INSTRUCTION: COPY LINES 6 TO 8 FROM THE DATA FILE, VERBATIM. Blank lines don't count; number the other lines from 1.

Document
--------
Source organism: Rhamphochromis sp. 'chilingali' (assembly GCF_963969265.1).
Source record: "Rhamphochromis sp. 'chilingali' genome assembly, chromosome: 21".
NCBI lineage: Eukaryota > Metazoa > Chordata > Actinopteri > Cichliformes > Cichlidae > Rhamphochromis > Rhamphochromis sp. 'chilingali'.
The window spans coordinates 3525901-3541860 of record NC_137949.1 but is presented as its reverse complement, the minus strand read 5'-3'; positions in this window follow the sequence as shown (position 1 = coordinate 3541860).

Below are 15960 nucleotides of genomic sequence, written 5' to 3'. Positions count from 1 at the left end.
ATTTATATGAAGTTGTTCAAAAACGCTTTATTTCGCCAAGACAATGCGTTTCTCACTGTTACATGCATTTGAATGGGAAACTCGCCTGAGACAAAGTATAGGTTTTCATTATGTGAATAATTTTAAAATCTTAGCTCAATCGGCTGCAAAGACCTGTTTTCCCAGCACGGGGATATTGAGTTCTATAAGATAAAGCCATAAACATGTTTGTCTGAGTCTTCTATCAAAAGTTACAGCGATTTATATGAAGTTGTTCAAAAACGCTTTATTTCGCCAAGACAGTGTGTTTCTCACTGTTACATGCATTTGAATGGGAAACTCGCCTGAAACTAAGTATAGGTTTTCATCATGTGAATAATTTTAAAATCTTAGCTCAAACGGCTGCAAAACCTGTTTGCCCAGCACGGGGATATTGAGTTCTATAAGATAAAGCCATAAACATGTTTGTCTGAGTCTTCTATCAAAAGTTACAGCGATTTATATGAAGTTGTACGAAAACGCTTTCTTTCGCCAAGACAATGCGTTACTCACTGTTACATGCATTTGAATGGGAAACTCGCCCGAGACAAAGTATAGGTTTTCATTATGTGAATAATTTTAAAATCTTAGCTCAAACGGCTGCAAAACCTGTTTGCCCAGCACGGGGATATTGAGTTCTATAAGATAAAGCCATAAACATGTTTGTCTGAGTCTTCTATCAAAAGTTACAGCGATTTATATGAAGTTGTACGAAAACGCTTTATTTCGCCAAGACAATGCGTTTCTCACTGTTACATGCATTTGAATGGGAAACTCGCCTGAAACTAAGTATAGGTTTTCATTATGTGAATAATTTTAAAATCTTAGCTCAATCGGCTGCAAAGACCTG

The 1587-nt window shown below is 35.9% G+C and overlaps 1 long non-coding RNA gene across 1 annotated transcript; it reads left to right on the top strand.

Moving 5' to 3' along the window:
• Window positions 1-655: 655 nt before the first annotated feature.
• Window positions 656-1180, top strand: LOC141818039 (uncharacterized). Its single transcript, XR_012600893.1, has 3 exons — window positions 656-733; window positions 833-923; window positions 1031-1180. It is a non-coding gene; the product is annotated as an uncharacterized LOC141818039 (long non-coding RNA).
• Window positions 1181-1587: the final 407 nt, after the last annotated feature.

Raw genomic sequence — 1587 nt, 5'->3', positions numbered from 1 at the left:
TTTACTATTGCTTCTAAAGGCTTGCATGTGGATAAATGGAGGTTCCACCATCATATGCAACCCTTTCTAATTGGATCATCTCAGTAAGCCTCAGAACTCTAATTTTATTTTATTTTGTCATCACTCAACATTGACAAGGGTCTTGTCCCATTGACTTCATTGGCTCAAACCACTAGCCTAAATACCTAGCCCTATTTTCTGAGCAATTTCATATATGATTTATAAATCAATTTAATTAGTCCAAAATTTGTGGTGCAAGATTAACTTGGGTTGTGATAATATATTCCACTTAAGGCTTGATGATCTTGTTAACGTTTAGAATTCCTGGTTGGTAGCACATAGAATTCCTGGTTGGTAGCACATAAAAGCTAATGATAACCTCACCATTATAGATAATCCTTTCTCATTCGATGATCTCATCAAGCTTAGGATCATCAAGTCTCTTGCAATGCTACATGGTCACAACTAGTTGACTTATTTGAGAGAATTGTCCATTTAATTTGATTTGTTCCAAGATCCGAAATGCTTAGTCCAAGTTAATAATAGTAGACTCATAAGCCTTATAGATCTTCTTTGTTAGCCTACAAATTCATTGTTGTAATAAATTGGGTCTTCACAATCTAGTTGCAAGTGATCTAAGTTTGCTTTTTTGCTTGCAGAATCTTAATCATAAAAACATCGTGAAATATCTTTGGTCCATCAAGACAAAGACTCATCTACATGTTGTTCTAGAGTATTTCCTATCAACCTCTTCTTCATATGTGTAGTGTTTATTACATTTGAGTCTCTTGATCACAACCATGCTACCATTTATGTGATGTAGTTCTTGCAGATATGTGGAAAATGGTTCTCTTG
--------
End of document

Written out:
ATTTATATGAAGTTGTTCAAAAACGCTTTATTTCGCCAAGACAATGCGTTTCTCACTGTTACATGCATTTGAATGGGAAACTCGCCTGAGACAAAGTATAGGTTTTCATTATGTGAATAATTTTAAAATCTTAGCTCAATCGGCTGCAAAGACCTGTTTTCCCAGCACGGGGATATTGAGTTCTATAAGATAAAGCCATAAACATGTTTGTCTGAGTCTTCTATCAAAAGTTACAGCGATTTATATGAAGTTGTTCAAAAACGCTTTATTTCGCCAAGACAGTGTGTTTCTCACTGTTACATGCATTTGAATGGGAAACTCGCCTGAAACTAAGTATAGGTTTTCATCATGTGAATAATTTTAAAATCTTAGCTCAAACGGCTGCAAAACCTGTTTGCCCAGCACGGGGATATTGAGTTCTATAAGATAAAGCCATAAACATGTTTGTCTGAGTCTTCTATCAAAAGTTACAGCGATTTATATGAAGTTGTACGAAAACGCTTTCTTTCGCCAAGACAATGCGTTACTCACTGTTACATGCATTTGAATGGGAAACTCGCCCGAGACAAAGTATAGGTTTTCATTATGTGAATAATTTTAAAATCTTAGCTCAAACGGCTGCAAAACCTGTTTGCCCAGCACGGGGATATTGAGTTCTATAAGATAAAGCCATAAACATGTTTGTCTGAGTCTTCTATCAAAAGTTACAGCGATTTATATGAAGTTGTACGAAAACGCTTTATTTCGCCAAGACAATGCGTTTCTCACTGTTACATGCATTTGAATGGGAAACTCGCCTGAAACTAAGTATAGGTTTTCATTATGTGAATAATTTTAAAATCTTAGCTCAATCGGCTGCAAAGACCTG

The 1587-nt window shown below is 35.9% G+C and overlaps 1 long non-coding RNA gene across 1 annotated transcript; it reads left to right on the top strand.

Moving 5' to 3' along the window: